What’s the Story, Morning Glory

Tell us a story, daddy, you know, one with us in it, our friends, rock n rollers, fairies, and Og, Gog and Magog. We used to hear this on long car journeys, when I made the mistake of telling a long convoluted story in order to keep the girls occupied. I became the storyteller. It went on, and on. And kids, well they follow the narrative better than you do. “I thought you said Tim Rogers was captured by Justin Bieber”

As we well know, storytelling is important/critical in maintaining knowledge, wisdom, traditions in oral cultures such as our own indigenous nations, or the Icelandic sagas.The importance of building a narrative around disasters cannot be underestimated. As an 18 year old, I indirectly experienced the unfolding and long term events of Ash Wednesday. I watched it all with horror, with my mother saying, well, in 1939 your Grandfather left the home with a wet sack in hand and we didn’t see him for weeks, and didn’t recognise him on return. This was part of our own family narrative.

In 2003, one of the community development officers from East Gippsland, a gentle giant of a man, Brian Blakeman, approached us with a proposal to fund a book of stories. As a relatively green recovery manager, I wasn’t too convinced. Surely they just needed counselling, I thought and probably responded. “They won’t talk to a counsellor, but they do want to tell their story” was Brian’s response. OK, we said, willing to give something “different” a go. And flames across the mountains was born. Years later, I met Brian, who turned out to be the stepfather of a close friend of mine, and on his verandah, he told me how emotional it was but so positive for people, to have their experience validated, and worthy enough of inclusion in something that the community valued.

I used a storytelling approach to the Strathewen Memorial. To get a sense of the place, and what is important to people, I asked people as part of their written responses, and the groups we ran, to tell me the story of Strathewen. From that we built a narrative the community, that then helped inform the memorial design.

Storytelling is an increasingly important tool to convey ideas and messages. Only this week, colleague and friend Ruth Lane, working in Vietnam put me onto a fascinating woman, Tamara Plush who is using digital storytelling in a activist way We are moving towards using stories to convey preparedness messaging. Our rediplan is a conduit for people telling others the things they learn. If only I had, or I’m glad I had. Stories are able to personalise issues into something that people can relate to, sometimes better than facts and figures.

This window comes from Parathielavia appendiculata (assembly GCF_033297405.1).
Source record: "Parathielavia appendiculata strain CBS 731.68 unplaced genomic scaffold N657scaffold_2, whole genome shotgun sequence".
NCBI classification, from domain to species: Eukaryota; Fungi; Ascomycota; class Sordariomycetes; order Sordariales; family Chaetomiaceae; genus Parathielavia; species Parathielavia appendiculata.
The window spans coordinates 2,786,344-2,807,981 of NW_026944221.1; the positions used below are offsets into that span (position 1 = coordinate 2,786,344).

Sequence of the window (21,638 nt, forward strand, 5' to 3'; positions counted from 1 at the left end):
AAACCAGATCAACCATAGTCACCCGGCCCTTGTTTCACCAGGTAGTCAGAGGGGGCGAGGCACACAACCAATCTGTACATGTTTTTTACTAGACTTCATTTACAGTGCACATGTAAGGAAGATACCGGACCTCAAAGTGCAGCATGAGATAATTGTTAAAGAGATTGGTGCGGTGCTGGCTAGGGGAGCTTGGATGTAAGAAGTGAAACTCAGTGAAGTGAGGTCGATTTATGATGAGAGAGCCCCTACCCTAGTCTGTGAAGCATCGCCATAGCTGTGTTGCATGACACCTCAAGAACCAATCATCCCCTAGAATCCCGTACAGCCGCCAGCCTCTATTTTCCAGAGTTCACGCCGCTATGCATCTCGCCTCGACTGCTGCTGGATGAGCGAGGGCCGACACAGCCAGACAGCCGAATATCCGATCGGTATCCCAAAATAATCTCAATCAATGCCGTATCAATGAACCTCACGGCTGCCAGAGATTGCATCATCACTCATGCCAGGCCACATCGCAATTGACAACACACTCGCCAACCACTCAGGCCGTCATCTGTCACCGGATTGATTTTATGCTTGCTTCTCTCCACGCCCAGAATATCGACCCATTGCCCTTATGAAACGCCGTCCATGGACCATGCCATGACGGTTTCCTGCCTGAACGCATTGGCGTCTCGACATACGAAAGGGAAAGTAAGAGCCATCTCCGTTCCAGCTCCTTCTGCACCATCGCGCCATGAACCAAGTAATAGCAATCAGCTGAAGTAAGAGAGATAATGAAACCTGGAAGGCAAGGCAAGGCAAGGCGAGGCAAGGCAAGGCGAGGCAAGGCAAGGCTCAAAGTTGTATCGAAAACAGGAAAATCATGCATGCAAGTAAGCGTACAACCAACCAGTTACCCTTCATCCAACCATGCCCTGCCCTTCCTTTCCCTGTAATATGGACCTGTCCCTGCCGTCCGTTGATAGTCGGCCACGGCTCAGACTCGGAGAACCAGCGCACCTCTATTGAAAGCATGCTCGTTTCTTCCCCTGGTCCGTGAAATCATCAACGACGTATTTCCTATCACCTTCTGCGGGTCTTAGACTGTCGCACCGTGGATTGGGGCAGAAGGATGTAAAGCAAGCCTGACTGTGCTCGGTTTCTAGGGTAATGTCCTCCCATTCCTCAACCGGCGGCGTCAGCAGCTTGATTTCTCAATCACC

What happens around here, what’s the story of this place ? are two pretty important simple questions for disaster assessors. Along with data, and hard facts, I like people to tell me the story of a place. Speaking to Geoff from Elmhurst last year, told me all about how the place worked, the newbies, the oldies, the pub being central to everything, the festival of the wind, that people just got on and did stuff.

One of the great disaster recovery people, Dr Rob Gordon, is successful because he tells stories from his clinical experience. I have seen others try to do the same thing, and they are engaging people, but they shroud things in statistics, and they lose the audience. People don’t want to be a stat, they want to be in a story. I try to emulate Rob (as hard as that is) in my teaching and training.

We saw after Black Saturday, particularly, a rush to publish various accounts of the day, and the aftermath. I wonder how can anyone make sense and meaning when they rush to publish? To this day I haven’t been able to read any of the accounts Bali or Black Saturday. Maybe it will come one day. I think it’s important to record these stories in a dispassionate way, such as Sophie Cunningham’s Warning . Create the body of knowledge. But as I’ve said previously, we must treat the stories with the complexity they deserve, and tell the story of recovery. I recently read Amanda Lohrey’s Vertigo, which was a great fictional story about a couple doing the sea change thing. The penultimate events revolve around a bushfire, and its harrowing and challenging. But we don’t see what comes next, the characters maybe frightened for their lives, waking up in cold sweats or nightmares six, 12 months down the track, or sitting in the corner, staring into space, or blowing up for no reason at the littlest things.

Can we read tonight? My 13 year old still likes to be read to. We are currently on Lord of the Rings, after finishing the Harry Potter Marathon (wait til I do a post on what we can learn from Harry Potter in Disaster Management). Storytelling is powerful, such an intimate and powerful connection between people.


3 thoughts on “What’s the Story, Morning Glory

  1. There are many of us who have been with people after disasters who have stories to share from those people and often our own personal professional stories as well. From a trauma perspective being able to tell the narrative is a sign of healing. Some can’t put words and experience together, are ‘ struck speechless with terror’ . Listening to the story and bearing witness are such important parts of supporting people no matter what the challenge. Thanks for your lovely story John

    Liked by 1 person

    1. So true, Michelle, we also have stories to tell. I guess this is one of the reasons that I blog. Not only to share stuff, thoughts, but also my stories.It certainly helps me sort and reorder things.


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